When we look at the world through the eyes of an anticipator, one who is in the present, but always longing, we understand there is a kind of restlessness or stirring within ourselves. This stirring, when understood and appreciated to be some kind of stirring of a Great Spirit that is infinitely larger than us but, incredibly enough, present and powerful in us, can bring us to a form of anticipation that touches the Divine in unbelievable ways.
I think of the good works of so many faith-filled people who struggled with but ultimately listened to the Spirit within. I think of people like Mother Theresa, Dorothy Day and Oscar Romero–––three people who walked with the poor and, by doing so, influenced countless others to do the same–––to realize that the Spirit of Charity can work through each and every one of us.
I think of the love pastors like Martin Luther King Jr. and Henri Nouwen had for the people they ministered to–––Dr. King and his work for African Americans and all people to usher in truthful Civil Rights laws, and Fr. Henri Nouwen and his constant love and devotion to mentally handicapped individuals at L’Arche community. Both of these men were prophets in pen, peacemakers in person. As believers in the Spirit, they brought justice, hospitality and peace to people whose voices were–––and still are–––often quiet whispers in the world.
I think of people I know and have known who show me the power of the Spirit. Friends that have been there along my journey, pastors, parish and community members and religious leaders that have helped me grow in faith, and a family that has shown me a Love starting at the moment of my own anticipation, my moment of conception, that continues forward in a kind of anticipation that leads to active participation. In raising me, my parents have been guides to beginning a journey to the Heart of the World. For the Heart that my mother and father have given me–––for their love and support at all times, I truly thank them. They have helped prepare me to anticipate times when I will struggle and witness a struggling community and world.
And our community and world struggles. We face challenges and seek solace and reconciliation in so many complicated ways. To write only about happiness and the Spirit of Love would be to disregard the fact that there is always more work. “The laborers are few,” Jesus says in the gospel, “but the harvest is plentiful.” In this season of anticipation, I encourage all of us to look into our own heart and challenge ourselves and our loved ones to try and consider a way we can personally be an active, fluid participant in this world. How will we go about bringing a Kingdom here on earth, that is, a place where all are truly welcome and where peace and harmony remain a realized reality? We need more leaders, more communities that Love because they Love to Love. We need people who constantly anticipate how it is they are called to participate in the shifting tone of society. We need believers in a Spirit that resounds within them and that calls them to achieve wonderful things. There is a will in each and every one of us; there is a way in each and every one of us. Where there is a will there is a way.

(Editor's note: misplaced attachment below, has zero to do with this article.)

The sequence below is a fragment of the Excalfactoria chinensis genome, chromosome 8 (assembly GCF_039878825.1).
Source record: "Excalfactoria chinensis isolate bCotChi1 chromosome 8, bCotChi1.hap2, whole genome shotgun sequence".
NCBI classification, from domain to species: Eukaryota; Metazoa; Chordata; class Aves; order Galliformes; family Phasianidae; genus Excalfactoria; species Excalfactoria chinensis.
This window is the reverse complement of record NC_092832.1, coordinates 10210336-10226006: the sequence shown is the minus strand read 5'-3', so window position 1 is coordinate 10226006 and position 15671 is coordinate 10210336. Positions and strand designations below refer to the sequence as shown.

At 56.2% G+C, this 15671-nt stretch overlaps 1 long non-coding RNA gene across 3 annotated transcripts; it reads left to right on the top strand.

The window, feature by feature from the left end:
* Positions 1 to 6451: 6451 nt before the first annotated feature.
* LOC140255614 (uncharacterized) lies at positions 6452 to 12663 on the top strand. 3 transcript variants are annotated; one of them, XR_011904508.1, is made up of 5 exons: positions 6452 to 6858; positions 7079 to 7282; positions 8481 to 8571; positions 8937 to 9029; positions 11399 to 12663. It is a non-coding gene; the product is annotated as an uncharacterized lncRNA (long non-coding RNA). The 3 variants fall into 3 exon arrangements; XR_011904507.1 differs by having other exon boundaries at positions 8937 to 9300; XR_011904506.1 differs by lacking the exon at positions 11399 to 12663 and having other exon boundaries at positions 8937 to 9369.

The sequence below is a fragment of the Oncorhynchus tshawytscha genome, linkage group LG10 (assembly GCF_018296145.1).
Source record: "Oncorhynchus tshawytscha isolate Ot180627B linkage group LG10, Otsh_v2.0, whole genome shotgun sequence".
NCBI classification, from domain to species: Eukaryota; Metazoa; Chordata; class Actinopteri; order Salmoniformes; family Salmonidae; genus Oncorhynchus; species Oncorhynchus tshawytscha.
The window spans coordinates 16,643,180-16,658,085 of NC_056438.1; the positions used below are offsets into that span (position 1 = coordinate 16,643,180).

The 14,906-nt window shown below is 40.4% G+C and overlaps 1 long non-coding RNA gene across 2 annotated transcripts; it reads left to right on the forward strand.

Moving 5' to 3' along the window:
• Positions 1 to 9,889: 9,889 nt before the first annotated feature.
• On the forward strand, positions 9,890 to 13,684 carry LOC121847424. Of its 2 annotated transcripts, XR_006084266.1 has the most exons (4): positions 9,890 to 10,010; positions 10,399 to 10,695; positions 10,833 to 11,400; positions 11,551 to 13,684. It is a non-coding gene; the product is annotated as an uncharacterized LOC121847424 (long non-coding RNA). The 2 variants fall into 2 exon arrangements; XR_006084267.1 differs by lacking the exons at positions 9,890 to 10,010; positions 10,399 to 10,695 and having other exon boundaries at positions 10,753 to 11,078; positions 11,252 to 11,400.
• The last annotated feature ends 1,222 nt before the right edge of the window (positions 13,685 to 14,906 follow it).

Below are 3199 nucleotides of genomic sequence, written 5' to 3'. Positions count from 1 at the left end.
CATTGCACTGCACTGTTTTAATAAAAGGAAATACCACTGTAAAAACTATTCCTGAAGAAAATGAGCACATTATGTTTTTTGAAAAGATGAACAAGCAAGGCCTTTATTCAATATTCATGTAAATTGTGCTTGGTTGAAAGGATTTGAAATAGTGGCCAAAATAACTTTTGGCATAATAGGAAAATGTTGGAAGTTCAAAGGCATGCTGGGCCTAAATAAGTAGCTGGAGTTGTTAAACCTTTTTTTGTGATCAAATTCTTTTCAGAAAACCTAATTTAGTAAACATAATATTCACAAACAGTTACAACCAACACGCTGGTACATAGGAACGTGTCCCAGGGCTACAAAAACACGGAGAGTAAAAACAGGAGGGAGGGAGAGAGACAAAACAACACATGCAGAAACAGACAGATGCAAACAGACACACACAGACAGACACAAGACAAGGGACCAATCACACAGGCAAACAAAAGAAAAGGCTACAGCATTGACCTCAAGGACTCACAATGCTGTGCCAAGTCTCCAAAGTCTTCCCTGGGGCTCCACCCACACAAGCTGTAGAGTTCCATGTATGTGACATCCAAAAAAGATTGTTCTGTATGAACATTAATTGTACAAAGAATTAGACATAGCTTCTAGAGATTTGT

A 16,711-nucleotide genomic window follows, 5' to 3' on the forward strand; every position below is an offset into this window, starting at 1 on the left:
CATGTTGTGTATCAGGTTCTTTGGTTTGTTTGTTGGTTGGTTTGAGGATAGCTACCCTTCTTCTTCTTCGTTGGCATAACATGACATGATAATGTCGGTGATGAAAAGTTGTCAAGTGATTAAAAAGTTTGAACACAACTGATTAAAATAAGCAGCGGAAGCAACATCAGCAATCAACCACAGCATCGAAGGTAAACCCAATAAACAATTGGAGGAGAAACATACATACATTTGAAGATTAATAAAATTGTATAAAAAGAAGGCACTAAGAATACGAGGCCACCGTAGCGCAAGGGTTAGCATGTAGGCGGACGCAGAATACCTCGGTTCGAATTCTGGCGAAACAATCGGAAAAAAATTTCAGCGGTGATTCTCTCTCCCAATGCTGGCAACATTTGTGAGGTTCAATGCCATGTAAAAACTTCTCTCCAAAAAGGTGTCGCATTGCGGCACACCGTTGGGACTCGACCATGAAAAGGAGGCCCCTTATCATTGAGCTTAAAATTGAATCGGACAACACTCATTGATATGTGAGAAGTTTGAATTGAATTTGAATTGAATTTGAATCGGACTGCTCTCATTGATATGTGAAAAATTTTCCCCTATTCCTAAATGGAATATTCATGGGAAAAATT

In small ways, in everyday ways, we can show others how much we care about them and how much Love we receive from them. These ways are the most critical ways to anticipate your own participation in the world, for it is only by understanding how to bring about Love on a small scale that we will come to realize the potential of an entire Community of Love, an entire world of Love–––a world in Spirit that comes to realize the workings of the Great Spirit within, the Spirit that calls us to service, to giving, to Love. It is in the anticipation of this Spirit that Christians say, “Come Lord Jesus, send us your Spirit and Renew the Face of the Earth!” Before even having a Teacher like Jesus, a person to show us God in human form, he needed to be born. Jesus, as true person, dwelt in the womb of Mary, his mother, for the months before breathing on his own on this earth. However, Mary carried a special secret within her womb, a secret that God really can breathe in our midst every single moment of our life. It is through the power of the Holy Spirit that us Christians come to believe Jesus really did become Word made flesh in a fourteen-year old girl. It is with faith, with an understanding that much of this life is truly a beautiful mystery that we come to believe the nativity story. And thus we anticipate a birth that allows us to actively participate in the world we live in. Live the paradox! Anticipate but always create–––create relationships that will lead you and others closer to the center of the Spirit of Love.
“For unto us a child is born.
Unto us a son is given
And his name shall be called
Wonderful! Counselor…Prince of Peace.”
~Wishing you Peace in this Season~
your friend bob.